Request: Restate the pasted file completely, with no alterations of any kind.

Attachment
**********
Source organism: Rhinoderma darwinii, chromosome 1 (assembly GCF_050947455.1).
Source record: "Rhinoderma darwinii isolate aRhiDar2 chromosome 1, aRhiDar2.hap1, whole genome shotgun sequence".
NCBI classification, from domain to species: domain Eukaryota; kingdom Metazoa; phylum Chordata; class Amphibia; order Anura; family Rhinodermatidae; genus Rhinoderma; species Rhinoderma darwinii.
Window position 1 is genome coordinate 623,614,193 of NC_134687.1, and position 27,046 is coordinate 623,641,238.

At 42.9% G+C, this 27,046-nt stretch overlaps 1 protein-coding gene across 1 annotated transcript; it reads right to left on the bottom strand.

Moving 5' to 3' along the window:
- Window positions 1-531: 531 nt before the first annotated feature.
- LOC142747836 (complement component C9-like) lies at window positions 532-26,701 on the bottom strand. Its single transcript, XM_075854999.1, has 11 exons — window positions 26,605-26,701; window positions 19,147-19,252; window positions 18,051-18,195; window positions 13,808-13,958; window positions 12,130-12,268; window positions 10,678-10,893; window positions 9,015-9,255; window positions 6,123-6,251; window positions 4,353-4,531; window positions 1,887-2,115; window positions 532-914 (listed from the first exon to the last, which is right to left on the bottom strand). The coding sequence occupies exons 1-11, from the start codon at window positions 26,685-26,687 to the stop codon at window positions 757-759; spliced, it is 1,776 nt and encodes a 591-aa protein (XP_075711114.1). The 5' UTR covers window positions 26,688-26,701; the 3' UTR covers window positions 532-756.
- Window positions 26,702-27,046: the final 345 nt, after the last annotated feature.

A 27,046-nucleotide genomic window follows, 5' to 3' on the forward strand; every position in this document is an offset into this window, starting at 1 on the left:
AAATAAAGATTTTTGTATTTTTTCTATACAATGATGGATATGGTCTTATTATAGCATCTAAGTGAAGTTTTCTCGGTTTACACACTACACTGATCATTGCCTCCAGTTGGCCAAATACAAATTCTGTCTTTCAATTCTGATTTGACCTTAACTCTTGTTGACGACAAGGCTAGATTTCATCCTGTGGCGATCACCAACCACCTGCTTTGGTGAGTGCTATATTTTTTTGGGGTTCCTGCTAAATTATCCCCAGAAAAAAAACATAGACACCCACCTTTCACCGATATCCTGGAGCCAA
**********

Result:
Source organism: Rhinoderma darwinii, chromosome 1 (assembly GCF_050947455.1).
Source record: "Rhinoderma darwinii isolate aRhiDar2 chromosome 1, aRhiDar2.hap1, whole genome shotgun sequence".
NCBI classification, from domain to species: domain Eukaryota; kingdom Metazoa; phylum Chordata; class Amphibia; order Anura; family Rhinodermatidae; genus Rhinoderma; species Rhinoderma darwinii.
Window position 1 is genome coordinate 623,614,193 of NC_134687.1, and position 27,046 is coordinate 623,641,238.

At 42.9% G+C, this 27,046-nt stretch overlaps 1 protein-coding gene across 1 annotated transcript; it reads right to left on the bottom strand.

Moving 5' to 3' along the window:
- Window positions 1-531: 531 nt before the first annotated feature.
- LOC142747836 (complement component C9-like) lies at window positions 532-26,701 on the bottom strand. Its single transcript, XM_075854999.1, has 11 exons — window positions 26,605-26,701; window positions 19,147-19,252; window positions 18,051-18,195; window positions 13,808-13,958; window positions 12,130-12,268; window positions 10,678-10,893; window positions 9,015-9,255; window positions 6,123-6,251; window positions 4,353-4,531; window positions 1,887-2,115; window positions 532-914 (listed from the first exon to the last, which is right to left on the bottom strand). The coding sequence occupies exons 1-11, from the start codon at window positions 26,685-26,687 to the stop codon at window positions 757-759; spliced, it is 1,776 nt and encodes a 591-aa protein (XP_075711114.1). The 5' UTR covers window positions 26,688-26,701; the 3' UTR covers window positions 532-756.
- Window positions 26,702-27,046: the final 345 nt, after the last annotated feature.

A 27,046-nucleotide genomic window follows, 5' to 3' on the forward strand; every position in this document is an offset into this window, starting at 1 on the left:
AAATAAAGATTTTTGTATTTTTTCTATACAATGATGGATATGGTCTTATTATAGCATCTAAGTGAAGTTTTCTCGGTTTACACACTACACTGATCATTGCCTCCAGTTGGCCAAATACAAATTCTGTCTTTCAATTCTGATTTGACCTTAACTCTTGTTGACGACAAGGCTAGATTTCATCCTGTGGCGATCACCAACCACCTGCTTTGGTGAGTGCTATATTTTTTTGGGGTTCCTGCTAAATTATCCCCAGAAAAAAAACATAGACACCCACCTTTCACCGATATCCTGGAGCCAA